Driving along city-center streets last week I heard police siren after police siren: not unusual in Long Beach, I know.
But after picking up and driving the new Saturn Vue Green Line for a day or two, I couldn't shake off those sirens, which sounded like they were far in the distance, or playing low on the radio like that annoying lapdance club ad on Indie 103.1; you know, the one Henry Rollins loathes.
So I thought I was going nutzoid. Then the wife, who's perfectly sane in every way apart from about moisturizing, jumped in and, after a turn or two, said: "I keep hearing police sirens."
Some relief, therefore, to find out it was just a noise the car's hybrid system emitted when slowing down. Some relief to me, I say, but perhaps not to Saturn, which is a shame because apart from this minor gripe, the Vue is an excellent car in many other, surprising ways.
It's not the hybrid that GM chief Rick Wagoner trumpeted at the recent LA Auto Show, but Saturn's adventurous new hybrid is a shot across the bows of those who say GM doesn't have a strategy going forward.
The strategy, basically, is keep it lean and green. Build it and they will come. They may also come back.
Saturns have become increasingly trendy compared with just a few years ago, when they were denigrated largely on behalf of their quirky styling and near-zero credibility. Then again, so was a little upstart named Toyota way back when.
And it's Toyota's model that GM is aping by pushing its more radical models into a friendlier price bracket therefore attracting customers previously loyal to a more mainstream brand, i.e., Ford. Toyota, of course, has its Scion brand for the same purpose.
What both have found is something that Ford should have learned a while ago: That if you build something well enough and market it cheaply enough and encase it in an attractive shell, people will buy it.
Saturn, established in 1990, now boasts the Vue, Ion, Sky and impressive Prevue concept in its stable, all of which are new, existing or future models that have all received a massive refit. And so far, it's all worked out.
The Green Line's got oodles of nice little touches too: the engine that shuts off when stationary to conserve gas, which lends that feeling of eerie silence - in between the sirens - when you don't know if you're going to take off again. It goes away quickly, as does the Saturn.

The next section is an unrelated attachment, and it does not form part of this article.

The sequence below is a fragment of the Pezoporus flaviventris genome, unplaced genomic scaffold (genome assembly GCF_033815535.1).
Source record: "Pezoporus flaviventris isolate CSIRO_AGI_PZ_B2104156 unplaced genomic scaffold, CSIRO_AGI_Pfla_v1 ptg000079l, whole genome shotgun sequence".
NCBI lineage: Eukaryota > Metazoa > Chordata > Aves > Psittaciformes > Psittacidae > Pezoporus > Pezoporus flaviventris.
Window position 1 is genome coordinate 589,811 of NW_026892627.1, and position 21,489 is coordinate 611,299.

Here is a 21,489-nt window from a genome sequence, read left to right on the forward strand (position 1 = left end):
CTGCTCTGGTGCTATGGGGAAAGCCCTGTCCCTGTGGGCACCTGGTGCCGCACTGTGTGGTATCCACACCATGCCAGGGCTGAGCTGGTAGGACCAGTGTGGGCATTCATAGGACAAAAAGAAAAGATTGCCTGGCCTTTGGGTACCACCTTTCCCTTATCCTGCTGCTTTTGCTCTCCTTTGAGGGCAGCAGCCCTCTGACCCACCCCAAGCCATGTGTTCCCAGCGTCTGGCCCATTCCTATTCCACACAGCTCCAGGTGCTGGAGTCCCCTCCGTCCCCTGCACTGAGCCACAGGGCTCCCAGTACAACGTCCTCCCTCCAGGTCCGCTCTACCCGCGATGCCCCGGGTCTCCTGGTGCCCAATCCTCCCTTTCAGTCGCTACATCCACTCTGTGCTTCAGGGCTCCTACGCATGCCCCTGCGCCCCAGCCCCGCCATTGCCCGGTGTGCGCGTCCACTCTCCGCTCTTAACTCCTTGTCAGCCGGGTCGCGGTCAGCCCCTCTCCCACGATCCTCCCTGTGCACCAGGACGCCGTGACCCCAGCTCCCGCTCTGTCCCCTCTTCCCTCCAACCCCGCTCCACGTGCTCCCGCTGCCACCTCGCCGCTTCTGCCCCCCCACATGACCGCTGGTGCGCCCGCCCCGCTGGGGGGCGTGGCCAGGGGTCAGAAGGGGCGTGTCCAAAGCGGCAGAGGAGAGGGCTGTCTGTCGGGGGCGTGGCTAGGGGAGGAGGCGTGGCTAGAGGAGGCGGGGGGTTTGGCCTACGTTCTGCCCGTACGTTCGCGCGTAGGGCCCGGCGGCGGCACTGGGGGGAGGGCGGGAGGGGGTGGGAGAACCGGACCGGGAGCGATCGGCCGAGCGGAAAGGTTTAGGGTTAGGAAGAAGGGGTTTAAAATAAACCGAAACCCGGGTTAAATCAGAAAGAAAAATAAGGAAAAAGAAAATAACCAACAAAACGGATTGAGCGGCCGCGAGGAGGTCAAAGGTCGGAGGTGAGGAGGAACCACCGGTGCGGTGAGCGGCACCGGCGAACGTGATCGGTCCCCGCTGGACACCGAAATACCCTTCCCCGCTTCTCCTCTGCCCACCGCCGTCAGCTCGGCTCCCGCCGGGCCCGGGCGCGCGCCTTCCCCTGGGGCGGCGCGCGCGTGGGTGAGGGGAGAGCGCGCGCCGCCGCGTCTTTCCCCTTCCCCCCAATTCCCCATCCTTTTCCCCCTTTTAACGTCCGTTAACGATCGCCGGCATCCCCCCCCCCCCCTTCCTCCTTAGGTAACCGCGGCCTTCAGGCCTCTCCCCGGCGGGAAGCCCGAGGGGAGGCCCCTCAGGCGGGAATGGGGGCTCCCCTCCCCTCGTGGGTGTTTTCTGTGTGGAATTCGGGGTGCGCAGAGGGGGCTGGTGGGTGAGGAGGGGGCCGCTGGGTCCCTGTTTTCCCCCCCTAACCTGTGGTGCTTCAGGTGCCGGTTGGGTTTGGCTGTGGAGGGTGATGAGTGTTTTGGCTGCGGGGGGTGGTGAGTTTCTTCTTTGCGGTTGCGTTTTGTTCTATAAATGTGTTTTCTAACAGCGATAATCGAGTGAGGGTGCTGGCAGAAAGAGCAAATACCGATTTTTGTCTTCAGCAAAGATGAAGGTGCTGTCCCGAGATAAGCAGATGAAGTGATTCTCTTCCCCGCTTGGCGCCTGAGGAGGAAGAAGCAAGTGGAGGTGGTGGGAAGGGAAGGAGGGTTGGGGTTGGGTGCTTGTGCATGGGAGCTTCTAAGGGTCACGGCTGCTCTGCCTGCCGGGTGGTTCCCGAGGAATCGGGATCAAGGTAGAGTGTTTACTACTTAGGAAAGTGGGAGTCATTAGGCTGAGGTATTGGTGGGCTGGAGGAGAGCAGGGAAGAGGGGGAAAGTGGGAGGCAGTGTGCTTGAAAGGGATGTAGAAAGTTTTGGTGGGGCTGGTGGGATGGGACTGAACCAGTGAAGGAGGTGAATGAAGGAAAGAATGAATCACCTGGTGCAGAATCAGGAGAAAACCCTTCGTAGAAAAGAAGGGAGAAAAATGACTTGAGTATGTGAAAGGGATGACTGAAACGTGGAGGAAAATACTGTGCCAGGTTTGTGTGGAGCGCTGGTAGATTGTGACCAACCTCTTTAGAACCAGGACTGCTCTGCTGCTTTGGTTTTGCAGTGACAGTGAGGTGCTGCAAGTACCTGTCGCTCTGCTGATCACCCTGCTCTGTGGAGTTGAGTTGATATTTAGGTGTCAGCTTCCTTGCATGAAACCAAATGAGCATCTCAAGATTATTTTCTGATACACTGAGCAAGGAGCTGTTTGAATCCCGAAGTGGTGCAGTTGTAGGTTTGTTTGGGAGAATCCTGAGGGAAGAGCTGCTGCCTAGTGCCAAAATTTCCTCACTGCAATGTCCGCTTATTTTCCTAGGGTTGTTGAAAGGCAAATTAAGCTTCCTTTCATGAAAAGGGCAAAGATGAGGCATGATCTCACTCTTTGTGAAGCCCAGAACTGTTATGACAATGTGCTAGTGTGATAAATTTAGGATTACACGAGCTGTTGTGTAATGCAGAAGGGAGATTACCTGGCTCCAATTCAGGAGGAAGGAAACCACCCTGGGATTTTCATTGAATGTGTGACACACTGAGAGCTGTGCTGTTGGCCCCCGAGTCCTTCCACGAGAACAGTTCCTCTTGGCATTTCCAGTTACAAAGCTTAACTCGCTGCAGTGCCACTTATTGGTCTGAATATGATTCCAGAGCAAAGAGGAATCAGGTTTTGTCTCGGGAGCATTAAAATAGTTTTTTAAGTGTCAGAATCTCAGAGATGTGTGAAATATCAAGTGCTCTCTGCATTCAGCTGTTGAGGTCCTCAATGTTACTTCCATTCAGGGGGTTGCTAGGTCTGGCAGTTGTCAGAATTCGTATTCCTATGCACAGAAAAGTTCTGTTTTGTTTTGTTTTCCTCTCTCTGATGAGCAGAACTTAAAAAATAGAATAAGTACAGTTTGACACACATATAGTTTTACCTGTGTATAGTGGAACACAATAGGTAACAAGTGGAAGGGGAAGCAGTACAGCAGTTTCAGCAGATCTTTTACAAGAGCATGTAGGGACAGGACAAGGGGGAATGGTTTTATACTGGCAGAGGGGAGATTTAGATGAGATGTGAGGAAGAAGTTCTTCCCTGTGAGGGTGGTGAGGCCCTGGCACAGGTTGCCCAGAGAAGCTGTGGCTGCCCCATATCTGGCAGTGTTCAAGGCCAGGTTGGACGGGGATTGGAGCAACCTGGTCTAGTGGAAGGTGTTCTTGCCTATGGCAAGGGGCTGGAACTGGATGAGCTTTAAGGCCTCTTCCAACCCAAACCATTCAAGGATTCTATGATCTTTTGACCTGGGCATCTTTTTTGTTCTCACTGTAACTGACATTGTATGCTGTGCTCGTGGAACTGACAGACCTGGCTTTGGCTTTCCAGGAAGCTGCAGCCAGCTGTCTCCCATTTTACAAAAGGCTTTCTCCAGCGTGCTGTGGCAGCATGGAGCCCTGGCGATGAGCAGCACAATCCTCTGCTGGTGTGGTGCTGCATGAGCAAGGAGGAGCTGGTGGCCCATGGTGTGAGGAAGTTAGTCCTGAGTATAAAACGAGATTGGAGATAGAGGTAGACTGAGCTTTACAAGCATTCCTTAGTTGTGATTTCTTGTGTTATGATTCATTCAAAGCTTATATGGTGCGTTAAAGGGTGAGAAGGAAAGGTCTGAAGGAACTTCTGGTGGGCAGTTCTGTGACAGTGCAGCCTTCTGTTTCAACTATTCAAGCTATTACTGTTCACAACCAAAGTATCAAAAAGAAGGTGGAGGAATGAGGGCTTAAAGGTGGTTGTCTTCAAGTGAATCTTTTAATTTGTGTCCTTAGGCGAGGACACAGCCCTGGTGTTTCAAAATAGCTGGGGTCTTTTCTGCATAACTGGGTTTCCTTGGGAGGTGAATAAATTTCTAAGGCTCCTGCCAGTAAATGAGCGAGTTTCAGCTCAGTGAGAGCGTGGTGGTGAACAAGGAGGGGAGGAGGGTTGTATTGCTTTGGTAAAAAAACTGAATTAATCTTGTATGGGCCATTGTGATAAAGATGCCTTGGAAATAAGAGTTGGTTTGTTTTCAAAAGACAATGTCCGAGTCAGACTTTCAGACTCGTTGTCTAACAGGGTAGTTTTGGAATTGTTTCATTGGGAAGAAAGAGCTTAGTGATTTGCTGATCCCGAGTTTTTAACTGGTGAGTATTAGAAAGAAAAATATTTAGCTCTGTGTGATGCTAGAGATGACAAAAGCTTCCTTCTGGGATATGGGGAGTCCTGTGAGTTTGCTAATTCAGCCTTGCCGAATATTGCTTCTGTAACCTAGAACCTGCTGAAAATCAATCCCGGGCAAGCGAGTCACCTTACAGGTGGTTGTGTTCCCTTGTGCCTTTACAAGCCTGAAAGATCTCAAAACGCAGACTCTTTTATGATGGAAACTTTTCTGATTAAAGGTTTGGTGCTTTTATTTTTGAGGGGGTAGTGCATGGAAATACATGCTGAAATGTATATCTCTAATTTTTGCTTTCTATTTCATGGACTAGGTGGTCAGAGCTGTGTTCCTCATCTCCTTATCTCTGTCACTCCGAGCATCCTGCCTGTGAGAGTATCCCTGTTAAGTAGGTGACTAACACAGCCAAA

Then certain dials will inform you when the fuel system is operating and when it runs on batteries, or is charging; it doesn't have the natty central console of the Prius which tells you which power is going where but this is a budget car and doesn't need the extravagance.
And the interior is, actually, rather spiffy for a budget car; it's all leather inside and chrome outside with options including XM satellite radio and plush floormats and 16-inch rims, all very nice for an entry-level price of under $23,000, with the extras bringing it up by a couple of thousand or so. It also comes with a year's subscrition to GM's Onstar security system.
It shifts fairly well on road and even along some narrow waterway trails I somehow found myself messing about on and followed to their natural end a few miles along, bizarrely a sliproad on to the 405, after opening a wire fence and carefully maneuvering it around.
It'll tow over 1,500lbs, has a good dunt of pace to it by way of the Green Line's upgraded 170hp 2.4-liter 4-cylinder Ecotec engine - it will reach a mile a minute in a shade over 10 seconds - and handles well as a front-wheel drive; it's quiet when accelerating and has none of the roll of older SUVs. It's midsize, so there's plenty room in the back and also in the rear cargo area, where the nickel-hydride batteries are stored.
One further, perhaps personal gripe: the window switches fore and aft were inexplicably housed on the center console. Fortunately Saturn has placed the switchgear on the doors, where they should be, on its Aura, which we'll review in the coming weeks.
Safety is good, by way of its steel spaceframe and front and rear crumple zones and the vehicle gets five-star safety ratings for side and front impact tests, which is good to know. Driver and front airbags are designed to deploy with two levels of force in a bid to avoid air-bag injury, which is also good to know.
Gas is reasonable, obviously, at 32 mpg combined town and city, and GM has promised more hybrids based around the same platform - also offering an impressive eight-year hybrid warranty, batteries included - which will soon be built into the stablemate Aura and Chevy Malibu respectively.
So it looks like GM has built a lean, green machine that, while sometimes emitting the sounds of a black-and-white, seems pretty golden to me.